One of the things that often strikes friends and family as strange about my work is the distance in time between “what I’m working on” and “what I have coming out.” We are still six months away from the July release of Thieftaker, book I in the Thieftaker Chronicles, and yet this week I have started researching books 3 and 4 in the series.
Books III and IV are not yet under contract, though I hope to take care of that sometime this spring. (As an aside, I’ll note that book II, Thieves’ Quarry, is under contract and is, in fact, already written and with my editor. I expect I’ll be working on revisions to the book later this year.) And so I am starting to work up proposals for the third and fourth volumes. And because the Thieftaker books are all historical fantasy, that means research — reading books, finding those little facts that will bring my setting to life, and looking for ways to weave magic and intrigue into actual historical events.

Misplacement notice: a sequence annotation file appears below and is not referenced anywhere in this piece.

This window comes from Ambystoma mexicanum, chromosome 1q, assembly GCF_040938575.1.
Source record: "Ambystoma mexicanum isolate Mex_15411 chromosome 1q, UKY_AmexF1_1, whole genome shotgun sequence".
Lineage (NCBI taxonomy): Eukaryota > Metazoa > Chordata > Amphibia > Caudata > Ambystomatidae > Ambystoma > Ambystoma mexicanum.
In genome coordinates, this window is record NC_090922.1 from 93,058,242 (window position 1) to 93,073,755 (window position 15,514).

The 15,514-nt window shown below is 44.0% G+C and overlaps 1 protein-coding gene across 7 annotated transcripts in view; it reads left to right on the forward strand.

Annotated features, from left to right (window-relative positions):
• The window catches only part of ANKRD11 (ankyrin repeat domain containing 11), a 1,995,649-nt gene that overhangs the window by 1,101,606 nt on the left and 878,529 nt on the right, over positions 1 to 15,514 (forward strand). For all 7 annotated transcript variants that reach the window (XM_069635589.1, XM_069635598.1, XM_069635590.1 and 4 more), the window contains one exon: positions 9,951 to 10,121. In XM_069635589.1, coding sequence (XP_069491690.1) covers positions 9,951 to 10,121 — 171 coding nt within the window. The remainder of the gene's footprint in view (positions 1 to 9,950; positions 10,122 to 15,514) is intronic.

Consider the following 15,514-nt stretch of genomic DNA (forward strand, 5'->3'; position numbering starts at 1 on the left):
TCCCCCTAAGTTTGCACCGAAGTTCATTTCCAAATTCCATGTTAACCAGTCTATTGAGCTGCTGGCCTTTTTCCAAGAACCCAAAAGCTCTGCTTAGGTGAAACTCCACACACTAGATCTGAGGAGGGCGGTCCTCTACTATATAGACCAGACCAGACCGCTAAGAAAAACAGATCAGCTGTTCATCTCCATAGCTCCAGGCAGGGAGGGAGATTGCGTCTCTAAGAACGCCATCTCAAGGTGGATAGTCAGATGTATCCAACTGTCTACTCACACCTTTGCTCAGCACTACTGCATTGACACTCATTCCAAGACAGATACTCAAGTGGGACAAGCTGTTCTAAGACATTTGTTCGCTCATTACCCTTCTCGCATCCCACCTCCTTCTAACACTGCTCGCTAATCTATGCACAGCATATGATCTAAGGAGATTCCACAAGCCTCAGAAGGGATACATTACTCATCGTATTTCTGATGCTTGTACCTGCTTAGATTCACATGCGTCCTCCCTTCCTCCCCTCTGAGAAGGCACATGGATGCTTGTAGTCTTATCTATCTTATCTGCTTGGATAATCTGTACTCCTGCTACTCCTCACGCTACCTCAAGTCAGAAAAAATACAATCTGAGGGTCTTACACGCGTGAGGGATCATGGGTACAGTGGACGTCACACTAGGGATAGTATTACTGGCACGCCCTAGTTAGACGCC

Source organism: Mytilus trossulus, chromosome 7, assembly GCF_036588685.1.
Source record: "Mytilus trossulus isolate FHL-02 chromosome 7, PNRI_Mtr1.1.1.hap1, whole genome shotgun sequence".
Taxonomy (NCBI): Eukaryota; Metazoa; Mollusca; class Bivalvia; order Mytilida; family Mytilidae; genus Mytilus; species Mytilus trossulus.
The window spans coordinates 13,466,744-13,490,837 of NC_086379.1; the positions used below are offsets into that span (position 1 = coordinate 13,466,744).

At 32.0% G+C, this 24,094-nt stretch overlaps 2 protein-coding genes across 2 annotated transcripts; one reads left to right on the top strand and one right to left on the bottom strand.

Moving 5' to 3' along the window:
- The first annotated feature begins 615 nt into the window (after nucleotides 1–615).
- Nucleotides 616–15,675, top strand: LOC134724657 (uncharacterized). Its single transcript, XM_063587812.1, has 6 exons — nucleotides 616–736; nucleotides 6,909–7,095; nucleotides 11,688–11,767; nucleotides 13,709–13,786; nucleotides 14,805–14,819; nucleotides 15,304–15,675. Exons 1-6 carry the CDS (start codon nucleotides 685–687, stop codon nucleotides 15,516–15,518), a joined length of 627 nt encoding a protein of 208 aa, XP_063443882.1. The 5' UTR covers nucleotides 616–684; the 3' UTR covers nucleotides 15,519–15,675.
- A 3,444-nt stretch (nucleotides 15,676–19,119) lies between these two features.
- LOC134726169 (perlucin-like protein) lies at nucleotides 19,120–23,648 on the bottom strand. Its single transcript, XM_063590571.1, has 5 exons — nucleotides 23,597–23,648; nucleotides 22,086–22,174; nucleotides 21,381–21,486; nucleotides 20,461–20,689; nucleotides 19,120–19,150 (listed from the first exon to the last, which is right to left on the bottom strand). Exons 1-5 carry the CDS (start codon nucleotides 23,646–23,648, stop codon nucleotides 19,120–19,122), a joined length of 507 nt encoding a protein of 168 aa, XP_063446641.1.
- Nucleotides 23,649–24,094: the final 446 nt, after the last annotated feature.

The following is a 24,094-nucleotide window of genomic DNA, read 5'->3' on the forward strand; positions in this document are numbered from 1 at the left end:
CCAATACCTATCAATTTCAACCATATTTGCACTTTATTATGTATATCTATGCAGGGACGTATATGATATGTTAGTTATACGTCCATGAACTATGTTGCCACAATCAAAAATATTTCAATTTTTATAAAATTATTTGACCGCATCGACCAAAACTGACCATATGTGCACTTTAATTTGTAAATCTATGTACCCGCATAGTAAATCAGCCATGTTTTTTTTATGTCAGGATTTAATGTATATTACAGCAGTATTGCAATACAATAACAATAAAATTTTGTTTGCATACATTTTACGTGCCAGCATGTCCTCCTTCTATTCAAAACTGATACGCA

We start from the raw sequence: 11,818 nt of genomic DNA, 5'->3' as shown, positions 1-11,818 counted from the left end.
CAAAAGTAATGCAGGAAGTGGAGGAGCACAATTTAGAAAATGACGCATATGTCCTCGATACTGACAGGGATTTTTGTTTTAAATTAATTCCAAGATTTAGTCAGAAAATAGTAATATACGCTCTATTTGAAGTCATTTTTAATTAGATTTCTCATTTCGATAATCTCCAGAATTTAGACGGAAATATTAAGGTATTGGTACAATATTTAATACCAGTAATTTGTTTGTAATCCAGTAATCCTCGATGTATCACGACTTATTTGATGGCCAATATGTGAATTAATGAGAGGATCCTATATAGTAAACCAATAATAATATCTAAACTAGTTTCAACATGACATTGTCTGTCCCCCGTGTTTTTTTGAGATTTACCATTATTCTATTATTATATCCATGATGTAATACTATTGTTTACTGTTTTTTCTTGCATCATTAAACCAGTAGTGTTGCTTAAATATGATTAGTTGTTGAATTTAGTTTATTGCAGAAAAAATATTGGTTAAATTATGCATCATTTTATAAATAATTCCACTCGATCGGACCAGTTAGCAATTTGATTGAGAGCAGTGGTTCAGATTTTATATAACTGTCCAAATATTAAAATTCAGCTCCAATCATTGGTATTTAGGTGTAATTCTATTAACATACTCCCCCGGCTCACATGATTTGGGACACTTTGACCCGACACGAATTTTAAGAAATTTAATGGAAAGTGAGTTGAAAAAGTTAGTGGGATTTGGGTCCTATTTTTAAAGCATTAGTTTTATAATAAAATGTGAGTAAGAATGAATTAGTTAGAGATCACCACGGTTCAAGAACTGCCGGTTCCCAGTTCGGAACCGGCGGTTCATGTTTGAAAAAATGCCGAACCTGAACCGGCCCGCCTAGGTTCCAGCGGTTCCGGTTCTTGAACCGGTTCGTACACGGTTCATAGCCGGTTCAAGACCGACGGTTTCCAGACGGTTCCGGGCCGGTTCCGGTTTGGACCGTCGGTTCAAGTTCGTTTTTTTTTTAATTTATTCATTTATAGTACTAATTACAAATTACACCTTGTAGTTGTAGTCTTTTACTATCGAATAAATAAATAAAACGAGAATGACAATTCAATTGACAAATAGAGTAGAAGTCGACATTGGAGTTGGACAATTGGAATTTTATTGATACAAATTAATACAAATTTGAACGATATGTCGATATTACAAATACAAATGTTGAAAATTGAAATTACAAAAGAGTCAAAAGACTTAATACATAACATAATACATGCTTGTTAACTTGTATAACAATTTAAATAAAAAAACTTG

That’s what I’ve started working on this week, and just two days in I’m already having tons of fun. As a professional historian, I didn’t really enjoy research that much. Maybe it was because I knew that the research would lead to writing monographs and articles filled with arcane arguments and lots of footnotes. Some people, including several friends, enjoy writing history — I admire them and their work. But it was never right for me. Doing research for novels, on the other hand — thinking of ways to insert Ethan Kaille, my lead character, into the action — has been a blast.
I won’t tell you too much about what I’m thinking right now, in part because my plotting of the third and fourth Thieftaker books remains very, very, VERY sketchy. But I will tell you that I’m researching the Boston Massacre and the trial of Captain Thomas Preston and the British soldiers who fired into a mob of Bostonians on the night of March 5, 1770. These events should provide ample material for a couple of entertaining books.